Clinical Review Lesson of the week

Clomipramine induced neuroleptic malignant syndrome and pyrexia of unknown origin

BMJ 2004; 329 doi: https://doi.org/10.1136/bmj.329.7478.1333 (Published 02 December 2004) Cite this as: BMJ 2004;329:1333
  1. Alison M Haddow (alison.haddow@gpct.grampian.scot.nhs.uk), acting consultant in old age psychiatry1,
  2. Dawn Harris, medical officer1,
  3. Martin Wilson, specialist registrar in medicine for the elderly2,
  4. Hannah Logie, senior house officer in medicine for the elderly2
  1. 1 Royal Cornhill Hospital, Aberdeen AB25 2ZH
  2. 2 Woodend Hospital, Aberdeen
  1. Correspondence to: A M Haddow
  • Accepted 3 June 2004

Introduction

Neuroleptic malignant syndrome is uncommon. Its major characteristics—classically, fever, muscular rigidity, and raised serum creatinine kinase concentration—occur unpredictably and often in association with dopamine blocking drugs (box).1 We present a case of neuroleptic malignant syndrome occurring in association with clomipramine, a drug not noted for dopamine blockade. Greater awareness of the possibility of this potentially life threatening syndrome occurring in patients treated with antidepressants may be useful given the continued increase in the prescribing of antidepressants of all classes.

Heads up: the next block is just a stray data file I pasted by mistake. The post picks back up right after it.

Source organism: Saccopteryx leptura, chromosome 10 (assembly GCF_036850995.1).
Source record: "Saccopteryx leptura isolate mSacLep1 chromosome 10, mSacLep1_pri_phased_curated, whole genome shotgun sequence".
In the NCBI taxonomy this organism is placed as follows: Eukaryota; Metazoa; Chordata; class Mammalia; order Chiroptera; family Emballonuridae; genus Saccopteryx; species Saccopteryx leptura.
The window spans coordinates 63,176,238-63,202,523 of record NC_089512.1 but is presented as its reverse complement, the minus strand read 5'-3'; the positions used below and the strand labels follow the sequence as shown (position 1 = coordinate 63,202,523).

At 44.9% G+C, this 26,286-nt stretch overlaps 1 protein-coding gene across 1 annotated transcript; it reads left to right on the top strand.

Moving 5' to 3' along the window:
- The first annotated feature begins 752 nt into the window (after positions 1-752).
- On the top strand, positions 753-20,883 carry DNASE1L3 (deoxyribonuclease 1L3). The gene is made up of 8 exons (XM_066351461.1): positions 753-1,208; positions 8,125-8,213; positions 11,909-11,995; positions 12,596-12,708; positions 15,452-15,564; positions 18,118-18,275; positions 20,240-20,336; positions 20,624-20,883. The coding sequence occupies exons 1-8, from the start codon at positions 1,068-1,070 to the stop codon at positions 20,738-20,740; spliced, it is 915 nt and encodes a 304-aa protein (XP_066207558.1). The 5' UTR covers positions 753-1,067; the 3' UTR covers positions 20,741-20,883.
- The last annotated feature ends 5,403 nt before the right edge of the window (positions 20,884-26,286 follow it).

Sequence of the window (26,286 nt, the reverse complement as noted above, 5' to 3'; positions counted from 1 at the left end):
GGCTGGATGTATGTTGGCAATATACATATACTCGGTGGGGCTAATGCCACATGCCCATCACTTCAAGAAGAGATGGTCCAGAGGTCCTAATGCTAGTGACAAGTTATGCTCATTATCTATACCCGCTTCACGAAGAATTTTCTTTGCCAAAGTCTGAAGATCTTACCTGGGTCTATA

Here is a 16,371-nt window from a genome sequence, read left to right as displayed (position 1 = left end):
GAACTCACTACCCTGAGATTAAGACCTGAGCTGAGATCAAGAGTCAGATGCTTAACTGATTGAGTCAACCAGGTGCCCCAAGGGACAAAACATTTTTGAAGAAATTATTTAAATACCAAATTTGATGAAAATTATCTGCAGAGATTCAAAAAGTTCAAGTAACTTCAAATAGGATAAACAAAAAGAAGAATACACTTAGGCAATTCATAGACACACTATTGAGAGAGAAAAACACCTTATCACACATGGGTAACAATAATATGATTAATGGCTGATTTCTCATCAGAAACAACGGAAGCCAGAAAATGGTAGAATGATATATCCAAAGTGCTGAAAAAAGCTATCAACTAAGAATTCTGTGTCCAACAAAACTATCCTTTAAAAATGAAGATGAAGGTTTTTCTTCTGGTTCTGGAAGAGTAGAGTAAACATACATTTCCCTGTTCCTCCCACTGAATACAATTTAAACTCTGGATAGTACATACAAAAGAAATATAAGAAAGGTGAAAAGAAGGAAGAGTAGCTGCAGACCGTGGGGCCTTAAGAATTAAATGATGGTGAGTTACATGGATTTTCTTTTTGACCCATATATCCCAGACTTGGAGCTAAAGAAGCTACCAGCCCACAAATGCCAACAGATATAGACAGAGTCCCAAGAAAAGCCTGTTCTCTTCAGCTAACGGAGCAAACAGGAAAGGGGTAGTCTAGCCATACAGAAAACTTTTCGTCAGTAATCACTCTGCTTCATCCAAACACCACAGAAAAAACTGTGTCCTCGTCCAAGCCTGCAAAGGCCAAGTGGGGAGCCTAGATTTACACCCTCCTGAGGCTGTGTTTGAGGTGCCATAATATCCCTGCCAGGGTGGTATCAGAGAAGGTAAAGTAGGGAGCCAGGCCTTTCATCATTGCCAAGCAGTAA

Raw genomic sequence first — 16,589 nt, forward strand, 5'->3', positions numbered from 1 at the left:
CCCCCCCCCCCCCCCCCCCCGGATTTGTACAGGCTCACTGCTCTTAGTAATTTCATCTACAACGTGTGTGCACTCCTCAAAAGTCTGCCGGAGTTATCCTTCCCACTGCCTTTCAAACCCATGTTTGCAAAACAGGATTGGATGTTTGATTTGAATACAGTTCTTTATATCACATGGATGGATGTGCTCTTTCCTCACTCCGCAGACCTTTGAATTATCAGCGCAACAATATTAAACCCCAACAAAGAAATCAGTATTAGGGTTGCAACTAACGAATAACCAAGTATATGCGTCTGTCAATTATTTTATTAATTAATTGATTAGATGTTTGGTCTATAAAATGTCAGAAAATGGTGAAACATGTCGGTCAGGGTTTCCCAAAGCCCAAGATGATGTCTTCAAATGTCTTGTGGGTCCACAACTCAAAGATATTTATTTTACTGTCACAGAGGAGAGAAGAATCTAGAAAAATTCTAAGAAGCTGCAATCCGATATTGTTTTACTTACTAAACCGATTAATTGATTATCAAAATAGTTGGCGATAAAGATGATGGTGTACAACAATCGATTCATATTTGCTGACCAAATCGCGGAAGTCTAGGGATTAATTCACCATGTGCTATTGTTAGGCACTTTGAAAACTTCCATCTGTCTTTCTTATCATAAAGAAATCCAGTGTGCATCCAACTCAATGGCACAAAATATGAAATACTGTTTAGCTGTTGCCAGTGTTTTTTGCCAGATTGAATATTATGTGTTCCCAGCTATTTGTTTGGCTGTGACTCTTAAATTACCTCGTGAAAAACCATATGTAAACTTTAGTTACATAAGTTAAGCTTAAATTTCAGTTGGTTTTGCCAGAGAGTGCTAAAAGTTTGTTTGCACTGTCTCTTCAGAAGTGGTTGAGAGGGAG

Case report

A 57 year old man—a long term inpatient with frontal lobe dementia in an old age psychiatry ward—was admitted to an acute medical assessment unit in January 2003. He presented with sweating, pyrexia, muscle rigidity, decreased responsiveness, and urinary incontinence (table). At the time of admission he was taking clomipramine and promazine, both started in 2001. He was empirically diagnosed as having urinary tract infection and was prescribed intravenous and then oral antibiotics. He improved and returned to his long stay ward. Urine and blood cultures showed no growth during this admission. In May 2003, his condition deteriorated again with all previous symptoms and signs recurring. At this stage, promazine was stopped and further medical assessment was requested and again he was diagnosed as having urinary tract infection, and a course of antibiotics was prescribed. In addition to routine investigation, a liver ultrasound was done which showed no abnormality. Once again urine and blood cultures …

View Full Text

Sign in

Log in through your institution

Free trial

Register for a free trial to thebmj.com to receive unlimited access to all content on thebmj.com for 14 days.
Sign up for a free trial

Subscribe